After a low number of COVID-19 cases in the county in June, cases are ticking up again during July.
Henry County Health Commissioner Joy Ermie reported there were 14 COVID-19 cases in the county during the entire month of June, but the county has already hit 14 confirmed cases in July so far. While no Delta variants of the virus have been identified in the county, Ermie noted not all positive cases are tested for variants.
“I can say that we have no variants in the month of July thus far, but I don’t know how many have been tested,” Ermie said, adding she has requested that information from the Ohio Department of Health regarding the positive cases in the county in June and hasn’t yet received an answer.
In discussing the matter with the Henry County Board of Health Wednesday, Ermie said, of the 14 cases so far in July, 13 of the individuals were not vaccinated for COVID-19, while they are waiting on the confirmation of whether one individual was fully vaccinated or not.
Allyson Smith, interim director of nursing for the health department, said, as of Monday, 40% of the residents in the county were fully vaccinated against COVID-19, meaning they have received both doses of Moderna or Pfizer or one dose of Johnson & Johnson and it’s been 14 days since the last dose. According to the Ohio Department of Health, 45.73% of Henry County residents had started the vaccination process. In the county, 6% of children from infant to age 19 are fully vaccinated, although Smith noted that number is not a truly accurate figure because it includes ages that are not currently eligible to receive the vaccine.
“But either way we look at it, they have the lowest vaccination rates,” Smith said of that age group. “With school starting in five weeks ... right now is the best opportunity to get your vaccine, and you’ll have five weeks to build up immunity.
“With the Delta variant, what’s a little concerning is it’s spreading pretty quickly in the U.S., and it’s affecting the younger population,” she continued.
Smith noted the COVID-19 vaccine can now be given along with other vaccines, such as common back-to-school ones, for children who are 12 years and older.
“We were hoping to get all these kids that want to get their COVID-19 vaccine,” Smith said. “A few of them have gotten it, but we’re seeing more parents taking advantage of it than they’re getting it, so I am happy with that.”
Ermie and Smith will meet with county school superintendents today to discuss items related to the pandemic. Earlier this month, the Centers of Disease Control and Prevention released guidance on school openings, including masks should be worn indoors by all individuals age 2 and older who are not fully vaccinated. Ermie said, while ODH initially said they were not going to release additional guidance, they are now planning to issue guidance as well. The American Academy of Pediatrics (AAP) recently released a statement advocating that all students older than 2 years and all school staff should wear face masks at school, unless medical or developmental conditions prohibit use, and board member Dr. Melinda Fritz asked whether that could influence the CDC’s guidance. Ermie said the CDC has not previously changed its guidance based on advocacy from the AAP, but it’s difficult to predict.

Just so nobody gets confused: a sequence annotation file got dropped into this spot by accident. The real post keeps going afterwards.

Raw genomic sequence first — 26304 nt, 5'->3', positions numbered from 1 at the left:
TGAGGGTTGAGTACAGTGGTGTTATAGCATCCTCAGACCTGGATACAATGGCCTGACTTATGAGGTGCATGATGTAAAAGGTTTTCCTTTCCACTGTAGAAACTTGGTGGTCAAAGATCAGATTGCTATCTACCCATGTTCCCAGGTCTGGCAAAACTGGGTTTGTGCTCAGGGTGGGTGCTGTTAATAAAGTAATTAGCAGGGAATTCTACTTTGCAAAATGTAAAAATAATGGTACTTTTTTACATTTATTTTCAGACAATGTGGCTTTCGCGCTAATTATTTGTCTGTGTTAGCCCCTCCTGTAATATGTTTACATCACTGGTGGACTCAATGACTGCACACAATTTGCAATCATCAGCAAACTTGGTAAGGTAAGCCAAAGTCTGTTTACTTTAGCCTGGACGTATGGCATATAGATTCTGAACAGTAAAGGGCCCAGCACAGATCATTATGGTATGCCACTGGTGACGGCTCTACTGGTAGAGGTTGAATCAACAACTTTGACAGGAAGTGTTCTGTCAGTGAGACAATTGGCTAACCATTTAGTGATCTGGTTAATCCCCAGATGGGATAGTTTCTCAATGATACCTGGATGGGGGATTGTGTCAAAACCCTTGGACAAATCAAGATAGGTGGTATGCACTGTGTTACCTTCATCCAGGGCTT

“Whatever the superintendents decide this Thursday or once they hear us and think about it and come out with their own decisions, they know that we’re here and that we’re going to continueto communicate like we did last year, so we’re going to be giving them all of this new guidance and all these new recommendations, and we’re going to be watching what’s happening in our county,” Ermie said. “We are here for the care of 27,500 people in Henry County. Though it’s very important to look at the world and the rest of the country and the state, it’s extremely important for us to keep an eye on what’s happening here, especially when it comes to our kids, so we’re going to be continuing that communication.”
Ermie said the department is working on a communication plan to be rolled out over the next five to eight weeks regarding the vaccines.
“I think it’s fair to say that we are a little anxious going into the school year because we do have such a low percentage of those who are eligible for the vaccine and that younger age group actually getting it,” Ermie said. “Let’s talk about the facts of the side effects of these vaccines and let’s really ask the right questions when we’re talking about protecting our kids.
“This isn’t about politics, this isn’t about masks, it isn’t about you versus me, it’s about keeping 27,500 people as healthy as possible,” she continued.